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Arnie Rowland

Discussion of issues related to SQL Server, the MSDN SQL Support Forums, the complex interplay between Developers and SQL Server Administrators, and our sometimes futile attempts to have a 'normal' life.

You Bet Your Life

Yesterday, Jonathan Kehayias wrote in his blog post "Have you got air in your spare.." about dealing with a flat time. He went on to compare spare tires to HA/DR planning. An excellent article and recommended reading. I wish to expand on Jonathan's discourse a bit. It strikes me that he opened the door for a fertile analogy.

Consider that having a spare tire is like having a database back-up. Knowing that there is a spare tire in the car is similar to knowing that there is a backup 'plan' -perhaps even regularly scheduled database backups. But when was the last time you checked your spare tire? When was the last time you checked to see if you could easily change the flat tire? My wife's vehicle recently had a very low tire, and it took 15-20 minutes just to locate the the jack points and safely elevate the vehicle. It was a new vehicle, neither of us had changed a tire on it previously, so we had to learn a new process for new equipment.

In Jonathan's situation, it was discovered that the spare tire was also 'flat'. We constant talk about regularly testing backups for reliability and validity. -But when was the last time your organization fully restored a backup and 'bet your life on it'. That is what you are doing when you start driving on a spare tire -betting your life, and/or the lives of your family. Of course restoring a backup isn't betting 'your life', but it could actually be someone else's -or your career. Have you ever restored a database and subjected it to a rigorous test regimien?

Imagine if your family was in the car, and had a flat tire. Could your wife (the junior DBA) properly and safely restore and get moving quickly? She's taking your child to a needed medical appointment -how long before the 'business' is running again? Does she have a fall-back support contact, like in Jonathan's situation, the AAA membership? (or a PSS account.) Even then, there will most certainly be additional waiting -will the appointment be missed?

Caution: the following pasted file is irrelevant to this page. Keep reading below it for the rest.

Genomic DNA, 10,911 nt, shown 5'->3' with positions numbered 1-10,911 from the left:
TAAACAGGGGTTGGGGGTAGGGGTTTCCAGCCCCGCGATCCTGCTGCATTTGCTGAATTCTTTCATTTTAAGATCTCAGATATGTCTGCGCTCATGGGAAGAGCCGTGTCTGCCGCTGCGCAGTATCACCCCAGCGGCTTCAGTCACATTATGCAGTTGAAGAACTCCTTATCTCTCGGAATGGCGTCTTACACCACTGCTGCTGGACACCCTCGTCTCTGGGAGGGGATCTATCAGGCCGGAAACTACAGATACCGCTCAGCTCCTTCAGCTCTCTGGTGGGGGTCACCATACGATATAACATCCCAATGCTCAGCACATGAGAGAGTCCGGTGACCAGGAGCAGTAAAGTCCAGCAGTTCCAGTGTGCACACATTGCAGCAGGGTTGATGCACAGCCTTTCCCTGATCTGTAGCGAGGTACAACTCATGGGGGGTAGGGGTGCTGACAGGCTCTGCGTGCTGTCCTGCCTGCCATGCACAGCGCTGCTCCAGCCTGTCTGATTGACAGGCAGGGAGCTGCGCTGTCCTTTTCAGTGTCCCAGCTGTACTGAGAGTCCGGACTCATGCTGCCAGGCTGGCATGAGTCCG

You could, of course, invest additional resources into a "High Availability' solution -for cars, buy 'run-flat' tires.How would you deal with knowing that your family was on the side of the road somewhere, perhaps in the dark, maybe even in a questionable area, waiting, and waiting, and waiting... PSS may be good, but they may also require some time to get back to you. You may wish to protect your family with redundancy -at a cost. Run-flat tires will cost about double the regular tire cost. Think clustered servers... No latency, no downtime, continue moving, repair as soon as possible without negatively impacting the schedule.. Who are you protecting by not investing in the proper solution?

Some newer cars have builtin spare tire reporting -the car's monitoring system will alert you to low spare tire pressure. Do you have a plan/process where you regularly check your spare tire? How do you actively monitor the integrity of your backups? Do you just trust knowing that it is there? Do you actually test it on occasion? When was the last time you tested it? 

Do you bet your career (or someone's life) on the Disaster Recovery Plan?

Spare Tire = Database Backup
Checking Spare Tire = Testing Backup
Practice Jacking Up Car = Practice Restores
AAA Membership = On Call Support

Spare Tire + Checking Spare Tire + Practice Jacking Up Car + AAA = Disaster Recovery Plan

Run-flat tires = High Availability

What is your family worth?

Published Thursday, October 22, 2009 9:16 AM by ArnieRowland
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